Bright on the piste Nikon D4, Nikon AF-S 70-200mm f/2.8G ED VR II, 1/2000 sec, f/8, ISO200

Sheer effort Nikon D800, Nikon AF-S 24-70mm f/2.8G ED, 1/500 sec, f/5.6, ISO200

wide-angle and for the first two or three years I shot all action with just one shot. I made a million mistakes along the way. By 1995, I cracked it. What do you mean? I knew what I was doing! Did you then become more adventurous in your photography? When I went to New Zealand all I wanted to be was a pro snowboarder, so my dream was to fly around the planet snowboarding in the world’s greatest locations. When I picked up the camera I realised then that I wasn’t going to make it as a snowboarder because I’ve got too much of a survival instinct. I’d peer over a 60-foot cliff and

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PROFILE With his unique skills and style, Ross has built up an impressive client list ■ Ross Woodhall has been a professional commercial action and lifestyle photographer since 1993, and is known for his snowsports photography. ■ For eight years he was the senior photographer and photo editor at Fall-Line magazine and also a contracted photographer with The North Face clothing

company for four years. ■ Ross’s corporate clients include Bolle, The Daily Mail Group, Mountain Warehouse, Oakley, Dare2b, Luke 1977, Snow + Rock and the Ski Club of Great Britain. ■ Ross produces both stock photography and works to

commissions. He is represented by Getty Images and Cultura Creative, Veer and Alamy.

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Running in wintry shropshire Nikon D800, Nikon AF-S 50mm f/1.8G, 1/800 sec, f/5, ISO400

think, ‘Hang on, I might break my legs here’, whereas all the top professionals didn’t care less if they broke their legs. You were more risk averse? A little bit, yes. I just had that little bit of self-preservation and I thought the guy behind the camera has got a better career

The camera I reach for is the D800. If I’m shooting action, or in a environment where the light’s poor, the D4 is fantastic Ross Woodhall Action & lifestyle photographer 82

August 2014

prospect. I was so into photography at this point, so I changed my plan. Instead of being a top snowboarder I was going to be a top ski and snowboard photographer. Where are your favourite locations? New Zealand is fantastic. You can’t go wrong. Norway and the Arctic Circle is great. As soon as you get into the mountains it’s all brilliant. I nearly made it to Chile and Argentina, but it’s still on the hit list. I quite fancy horse riding with the gauchos. Japan too, I’d like to go there, but Fukushima has put me off a bit. What was your first Nikon camera? I only jumped to Nikon about four years ago. In 1995 I was weighing up my options.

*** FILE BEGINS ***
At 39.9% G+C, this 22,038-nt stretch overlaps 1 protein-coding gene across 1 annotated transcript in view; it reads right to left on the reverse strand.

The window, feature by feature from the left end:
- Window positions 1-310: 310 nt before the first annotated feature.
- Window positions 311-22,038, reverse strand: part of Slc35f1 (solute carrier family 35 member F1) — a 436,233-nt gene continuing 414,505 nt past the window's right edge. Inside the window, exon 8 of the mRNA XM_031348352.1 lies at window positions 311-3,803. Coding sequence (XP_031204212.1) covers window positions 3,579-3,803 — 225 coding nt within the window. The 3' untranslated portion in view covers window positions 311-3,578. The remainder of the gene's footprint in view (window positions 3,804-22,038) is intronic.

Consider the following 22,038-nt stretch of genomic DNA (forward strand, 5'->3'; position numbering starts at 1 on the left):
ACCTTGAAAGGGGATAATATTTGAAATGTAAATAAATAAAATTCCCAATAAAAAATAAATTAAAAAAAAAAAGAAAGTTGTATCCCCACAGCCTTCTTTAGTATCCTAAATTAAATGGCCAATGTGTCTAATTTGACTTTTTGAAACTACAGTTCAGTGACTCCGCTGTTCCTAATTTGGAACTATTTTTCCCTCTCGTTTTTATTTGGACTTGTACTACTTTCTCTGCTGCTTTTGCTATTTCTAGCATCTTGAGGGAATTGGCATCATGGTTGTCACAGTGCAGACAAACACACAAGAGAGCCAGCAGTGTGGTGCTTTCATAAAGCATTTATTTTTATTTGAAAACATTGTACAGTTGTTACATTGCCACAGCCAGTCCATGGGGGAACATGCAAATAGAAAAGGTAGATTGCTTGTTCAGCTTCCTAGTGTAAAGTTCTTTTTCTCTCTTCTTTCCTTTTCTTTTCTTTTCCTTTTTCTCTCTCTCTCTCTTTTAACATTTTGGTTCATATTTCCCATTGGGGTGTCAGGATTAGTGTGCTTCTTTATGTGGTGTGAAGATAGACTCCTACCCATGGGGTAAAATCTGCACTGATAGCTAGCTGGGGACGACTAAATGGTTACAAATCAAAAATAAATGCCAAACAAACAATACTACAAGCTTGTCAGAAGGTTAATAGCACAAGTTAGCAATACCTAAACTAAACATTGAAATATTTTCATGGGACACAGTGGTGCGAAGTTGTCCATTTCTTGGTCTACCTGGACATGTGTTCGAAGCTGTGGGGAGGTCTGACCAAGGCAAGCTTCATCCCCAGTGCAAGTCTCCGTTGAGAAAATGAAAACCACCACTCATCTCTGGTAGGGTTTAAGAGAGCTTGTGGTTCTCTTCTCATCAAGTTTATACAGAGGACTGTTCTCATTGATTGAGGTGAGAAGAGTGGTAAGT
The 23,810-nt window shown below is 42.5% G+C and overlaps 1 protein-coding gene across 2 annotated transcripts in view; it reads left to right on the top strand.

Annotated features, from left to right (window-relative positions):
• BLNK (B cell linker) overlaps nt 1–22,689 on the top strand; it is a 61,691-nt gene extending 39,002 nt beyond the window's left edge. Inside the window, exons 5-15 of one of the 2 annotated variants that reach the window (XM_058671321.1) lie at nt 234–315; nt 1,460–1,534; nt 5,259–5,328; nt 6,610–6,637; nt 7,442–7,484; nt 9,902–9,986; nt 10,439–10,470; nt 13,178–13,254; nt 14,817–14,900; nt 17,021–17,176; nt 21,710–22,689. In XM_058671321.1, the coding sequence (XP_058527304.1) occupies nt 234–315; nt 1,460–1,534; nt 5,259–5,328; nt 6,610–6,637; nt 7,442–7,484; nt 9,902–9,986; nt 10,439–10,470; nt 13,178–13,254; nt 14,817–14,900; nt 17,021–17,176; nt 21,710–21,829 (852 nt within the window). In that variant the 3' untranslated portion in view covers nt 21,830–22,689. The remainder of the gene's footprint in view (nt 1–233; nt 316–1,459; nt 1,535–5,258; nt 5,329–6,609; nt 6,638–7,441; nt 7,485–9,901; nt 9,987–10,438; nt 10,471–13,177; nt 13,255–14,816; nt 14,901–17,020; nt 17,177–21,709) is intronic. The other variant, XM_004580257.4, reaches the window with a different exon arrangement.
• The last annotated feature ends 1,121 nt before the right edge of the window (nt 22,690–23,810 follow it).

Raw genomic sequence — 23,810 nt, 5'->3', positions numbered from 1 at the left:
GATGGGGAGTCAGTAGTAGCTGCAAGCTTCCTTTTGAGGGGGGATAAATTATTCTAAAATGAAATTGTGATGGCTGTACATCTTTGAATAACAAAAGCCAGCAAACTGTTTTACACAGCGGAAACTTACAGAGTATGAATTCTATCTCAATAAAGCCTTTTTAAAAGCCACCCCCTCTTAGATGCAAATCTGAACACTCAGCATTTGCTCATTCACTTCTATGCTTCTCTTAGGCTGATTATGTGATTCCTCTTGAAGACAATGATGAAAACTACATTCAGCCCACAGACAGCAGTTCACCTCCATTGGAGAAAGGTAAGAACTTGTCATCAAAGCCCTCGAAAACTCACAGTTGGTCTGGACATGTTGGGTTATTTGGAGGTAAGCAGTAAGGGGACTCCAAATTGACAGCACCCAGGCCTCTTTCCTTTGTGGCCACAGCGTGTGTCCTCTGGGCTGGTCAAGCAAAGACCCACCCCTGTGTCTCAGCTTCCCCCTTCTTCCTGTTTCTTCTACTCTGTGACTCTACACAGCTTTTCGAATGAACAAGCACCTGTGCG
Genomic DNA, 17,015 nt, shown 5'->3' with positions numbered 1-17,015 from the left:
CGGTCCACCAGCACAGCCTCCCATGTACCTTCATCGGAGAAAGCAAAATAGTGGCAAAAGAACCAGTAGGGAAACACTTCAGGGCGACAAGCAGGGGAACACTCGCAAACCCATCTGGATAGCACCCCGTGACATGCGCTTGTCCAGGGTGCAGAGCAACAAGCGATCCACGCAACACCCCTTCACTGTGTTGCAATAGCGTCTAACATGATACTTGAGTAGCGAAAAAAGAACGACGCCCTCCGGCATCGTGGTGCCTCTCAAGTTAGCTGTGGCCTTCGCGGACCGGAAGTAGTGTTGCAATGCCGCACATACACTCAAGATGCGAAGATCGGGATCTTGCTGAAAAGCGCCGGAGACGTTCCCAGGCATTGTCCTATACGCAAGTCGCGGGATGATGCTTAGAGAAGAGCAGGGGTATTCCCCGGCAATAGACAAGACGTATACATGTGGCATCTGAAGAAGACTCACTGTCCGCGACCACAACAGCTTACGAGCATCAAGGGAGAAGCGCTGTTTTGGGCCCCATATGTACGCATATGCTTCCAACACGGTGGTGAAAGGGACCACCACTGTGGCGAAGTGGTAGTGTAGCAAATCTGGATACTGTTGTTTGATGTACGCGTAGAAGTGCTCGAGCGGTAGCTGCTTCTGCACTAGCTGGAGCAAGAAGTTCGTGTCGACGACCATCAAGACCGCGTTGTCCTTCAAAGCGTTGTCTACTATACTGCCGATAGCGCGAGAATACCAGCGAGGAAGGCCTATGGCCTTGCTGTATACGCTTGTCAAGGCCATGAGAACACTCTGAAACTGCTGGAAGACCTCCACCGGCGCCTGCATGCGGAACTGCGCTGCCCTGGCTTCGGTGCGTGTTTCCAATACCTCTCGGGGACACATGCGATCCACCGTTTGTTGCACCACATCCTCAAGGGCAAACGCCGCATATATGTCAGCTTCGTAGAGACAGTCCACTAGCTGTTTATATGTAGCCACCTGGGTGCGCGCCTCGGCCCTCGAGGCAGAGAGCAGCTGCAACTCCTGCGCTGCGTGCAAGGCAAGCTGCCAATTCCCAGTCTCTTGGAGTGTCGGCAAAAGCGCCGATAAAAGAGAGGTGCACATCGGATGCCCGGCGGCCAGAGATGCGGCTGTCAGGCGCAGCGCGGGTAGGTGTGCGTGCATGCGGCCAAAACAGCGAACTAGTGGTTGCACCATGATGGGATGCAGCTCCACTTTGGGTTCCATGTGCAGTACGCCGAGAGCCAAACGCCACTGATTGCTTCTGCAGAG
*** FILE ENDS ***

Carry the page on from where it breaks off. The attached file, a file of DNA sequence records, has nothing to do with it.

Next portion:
All the Aussie guys I worked with were on FM2s with motordrives. I was all set to get an FM2 and an F4. Then the Canon EOS 5 came out. It was capable of shooting five frames per second, and that and the silent wave autofocus system swung it for us. All the Aussie guys switched too so we were Canon for a long time, maybe 12 to 14 years. But when digital came Canon started playing this game with their sports cameras, which only used a cropped chip, so as soon as the Nikon D3 came out my ears pricked up. I got the D3 and some lenses to try for a week and the files were beautifully smooth. I thought, ‘That’s it, I’ll do it.’ I sold my Canon gear, my Hasselblads, my Mamiyas. I even sold my filters. I gave myself two weeks on eBay

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Ross Woodhall

HARD DRIVES & TERABYTES Shooting action on large files eats up a lot of memory, which means Ross needs a lot of storage to stay on top of his workflow… How do you stay on top of image processing and workflow? ■ We shoot everything RAW, process out at 16-bit TIFFs and work on that, using a lot of layers. Backing up is becoming a major problem, especially with the D800. I just did a job and shot 500 gigabytes of images. There’s an eight-terabyte drive up there, a four-terabyte drive there that’s filled up in no time at all and there’s about 12 terabytes plugged into this computer here. I save everything as TIFFs, I save everything as JPEGs for web and then we supply everything to the client via a server in the United States. Do you delete any images? ■ I never delete anything. When I had been digital about a year I edited a bit and 18 months later someone wanted a stock image and of course I had deleted them! So, I’ve learnt my lesson, I never ever delete a single file now.